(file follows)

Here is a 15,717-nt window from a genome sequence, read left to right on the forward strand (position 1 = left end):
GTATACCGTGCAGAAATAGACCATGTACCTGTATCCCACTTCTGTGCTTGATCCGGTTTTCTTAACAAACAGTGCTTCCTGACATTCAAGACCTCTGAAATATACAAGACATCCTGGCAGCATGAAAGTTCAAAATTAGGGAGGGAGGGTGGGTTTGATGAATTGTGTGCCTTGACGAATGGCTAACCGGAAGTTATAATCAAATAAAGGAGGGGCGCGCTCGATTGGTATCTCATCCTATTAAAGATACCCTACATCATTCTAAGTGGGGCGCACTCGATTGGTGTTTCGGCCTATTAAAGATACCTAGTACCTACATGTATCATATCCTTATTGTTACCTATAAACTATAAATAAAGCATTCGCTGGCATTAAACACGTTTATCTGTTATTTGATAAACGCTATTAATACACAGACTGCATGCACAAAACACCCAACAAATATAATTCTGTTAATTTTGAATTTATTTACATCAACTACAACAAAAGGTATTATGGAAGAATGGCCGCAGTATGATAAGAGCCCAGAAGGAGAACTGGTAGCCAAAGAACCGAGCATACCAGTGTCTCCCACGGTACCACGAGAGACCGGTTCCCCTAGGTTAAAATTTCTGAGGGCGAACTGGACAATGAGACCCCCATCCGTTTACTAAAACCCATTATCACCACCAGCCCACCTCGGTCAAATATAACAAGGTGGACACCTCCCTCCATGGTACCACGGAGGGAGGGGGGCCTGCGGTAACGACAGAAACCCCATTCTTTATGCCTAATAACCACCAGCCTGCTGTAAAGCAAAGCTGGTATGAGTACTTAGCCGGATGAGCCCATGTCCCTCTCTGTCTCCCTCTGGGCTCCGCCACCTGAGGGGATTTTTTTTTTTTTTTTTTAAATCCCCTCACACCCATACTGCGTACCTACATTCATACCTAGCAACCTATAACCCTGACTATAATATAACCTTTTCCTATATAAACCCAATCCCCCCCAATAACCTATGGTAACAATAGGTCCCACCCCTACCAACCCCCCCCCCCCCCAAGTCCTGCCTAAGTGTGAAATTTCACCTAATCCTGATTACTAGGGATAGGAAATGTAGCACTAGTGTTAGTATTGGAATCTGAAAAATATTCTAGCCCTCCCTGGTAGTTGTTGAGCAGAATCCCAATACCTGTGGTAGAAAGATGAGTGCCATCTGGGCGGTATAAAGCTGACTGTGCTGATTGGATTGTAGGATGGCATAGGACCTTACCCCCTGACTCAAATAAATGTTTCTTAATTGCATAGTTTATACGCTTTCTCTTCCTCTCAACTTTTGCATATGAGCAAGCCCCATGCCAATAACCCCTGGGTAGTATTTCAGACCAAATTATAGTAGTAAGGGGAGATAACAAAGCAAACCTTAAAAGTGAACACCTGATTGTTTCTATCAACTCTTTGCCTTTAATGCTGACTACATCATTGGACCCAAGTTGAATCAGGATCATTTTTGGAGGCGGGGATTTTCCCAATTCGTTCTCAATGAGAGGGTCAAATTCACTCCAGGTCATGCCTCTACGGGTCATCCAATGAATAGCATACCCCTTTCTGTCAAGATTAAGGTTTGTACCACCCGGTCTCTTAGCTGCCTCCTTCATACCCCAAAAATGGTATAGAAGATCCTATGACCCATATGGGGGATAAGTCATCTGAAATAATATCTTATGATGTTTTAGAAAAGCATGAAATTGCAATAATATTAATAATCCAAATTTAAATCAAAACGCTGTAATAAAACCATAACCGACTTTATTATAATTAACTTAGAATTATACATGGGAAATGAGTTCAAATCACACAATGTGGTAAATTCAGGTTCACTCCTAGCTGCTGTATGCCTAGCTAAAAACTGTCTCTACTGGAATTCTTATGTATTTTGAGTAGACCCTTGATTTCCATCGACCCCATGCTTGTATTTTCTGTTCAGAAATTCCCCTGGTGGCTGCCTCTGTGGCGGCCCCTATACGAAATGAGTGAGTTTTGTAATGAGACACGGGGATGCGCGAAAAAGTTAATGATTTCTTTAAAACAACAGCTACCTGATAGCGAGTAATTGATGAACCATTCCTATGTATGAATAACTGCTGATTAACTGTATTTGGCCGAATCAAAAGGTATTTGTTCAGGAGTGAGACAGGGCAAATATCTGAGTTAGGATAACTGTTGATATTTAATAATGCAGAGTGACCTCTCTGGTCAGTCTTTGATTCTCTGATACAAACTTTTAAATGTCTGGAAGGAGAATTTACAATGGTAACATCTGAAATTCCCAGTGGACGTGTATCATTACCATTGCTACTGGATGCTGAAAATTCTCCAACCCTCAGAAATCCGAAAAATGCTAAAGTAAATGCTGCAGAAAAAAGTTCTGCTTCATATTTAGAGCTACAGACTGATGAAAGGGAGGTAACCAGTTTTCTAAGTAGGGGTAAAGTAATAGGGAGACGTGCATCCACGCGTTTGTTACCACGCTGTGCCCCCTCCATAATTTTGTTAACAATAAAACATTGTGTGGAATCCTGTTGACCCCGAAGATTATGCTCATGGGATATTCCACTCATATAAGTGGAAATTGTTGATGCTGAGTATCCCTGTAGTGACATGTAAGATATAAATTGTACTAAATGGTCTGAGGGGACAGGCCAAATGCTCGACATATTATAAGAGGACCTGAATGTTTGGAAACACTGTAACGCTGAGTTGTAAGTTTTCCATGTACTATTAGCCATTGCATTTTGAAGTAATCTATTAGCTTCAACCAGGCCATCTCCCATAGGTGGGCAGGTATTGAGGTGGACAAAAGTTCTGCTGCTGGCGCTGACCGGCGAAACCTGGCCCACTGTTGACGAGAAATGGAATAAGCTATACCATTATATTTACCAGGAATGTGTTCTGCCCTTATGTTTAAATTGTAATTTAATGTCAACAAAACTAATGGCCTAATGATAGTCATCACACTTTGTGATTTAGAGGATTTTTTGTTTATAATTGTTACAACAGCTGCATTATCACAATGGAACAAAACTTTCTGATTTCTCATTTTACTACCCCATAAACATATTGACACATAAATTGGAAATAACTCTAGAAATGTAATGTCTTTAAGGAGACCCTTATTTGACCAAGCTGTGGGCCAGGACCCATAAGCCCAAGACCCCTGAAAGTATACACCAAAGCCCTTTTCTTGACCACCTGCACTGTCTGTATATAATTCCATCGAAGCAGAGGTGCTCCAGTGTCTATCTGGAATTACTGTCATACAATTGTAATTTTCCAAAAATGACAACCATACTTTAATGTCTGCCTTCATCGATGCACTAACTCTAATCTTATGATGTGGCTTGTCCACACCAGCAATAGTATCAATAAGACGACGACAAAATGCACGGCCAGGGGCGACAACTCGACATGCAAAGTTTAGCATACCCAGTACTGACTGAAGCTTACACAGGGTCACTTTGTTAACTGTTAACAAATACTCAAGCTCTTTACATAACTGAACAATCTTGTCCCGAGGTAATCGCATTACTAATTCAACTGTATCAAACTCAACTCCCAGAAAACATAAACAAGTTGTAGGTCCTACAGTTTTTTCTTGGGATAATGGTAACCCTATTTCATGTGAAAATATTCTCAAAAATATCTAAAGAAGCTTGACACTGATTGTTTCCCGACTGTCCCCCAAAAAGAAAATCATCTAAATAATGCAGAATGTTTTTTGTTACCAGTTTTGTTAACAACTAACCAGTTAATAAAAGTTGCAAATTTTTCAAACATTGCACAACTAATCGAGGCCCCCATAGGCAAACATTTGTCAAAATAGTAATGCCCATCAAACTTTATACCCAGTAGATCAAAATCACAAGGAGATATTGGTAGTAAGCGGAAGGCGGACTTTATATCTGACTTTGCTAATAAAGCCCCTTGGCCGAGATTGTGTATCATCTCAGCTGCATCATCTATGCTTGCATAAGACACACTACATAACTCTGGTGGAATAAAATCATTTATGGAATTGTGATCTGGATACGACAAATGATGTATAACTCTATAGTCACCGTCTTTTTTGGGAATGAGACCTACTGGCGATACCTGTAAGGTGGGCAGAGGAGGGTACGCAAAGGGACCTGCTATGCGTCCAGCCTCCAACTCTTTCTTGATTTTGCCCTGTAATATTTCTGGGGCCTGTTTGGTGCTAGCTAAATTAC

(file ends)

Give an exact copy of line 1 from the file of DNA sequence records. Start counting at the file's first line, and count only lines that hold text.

Here is a 15,717-nt window from a genome sequence, read left to right on the forward strand (position 1 = left end):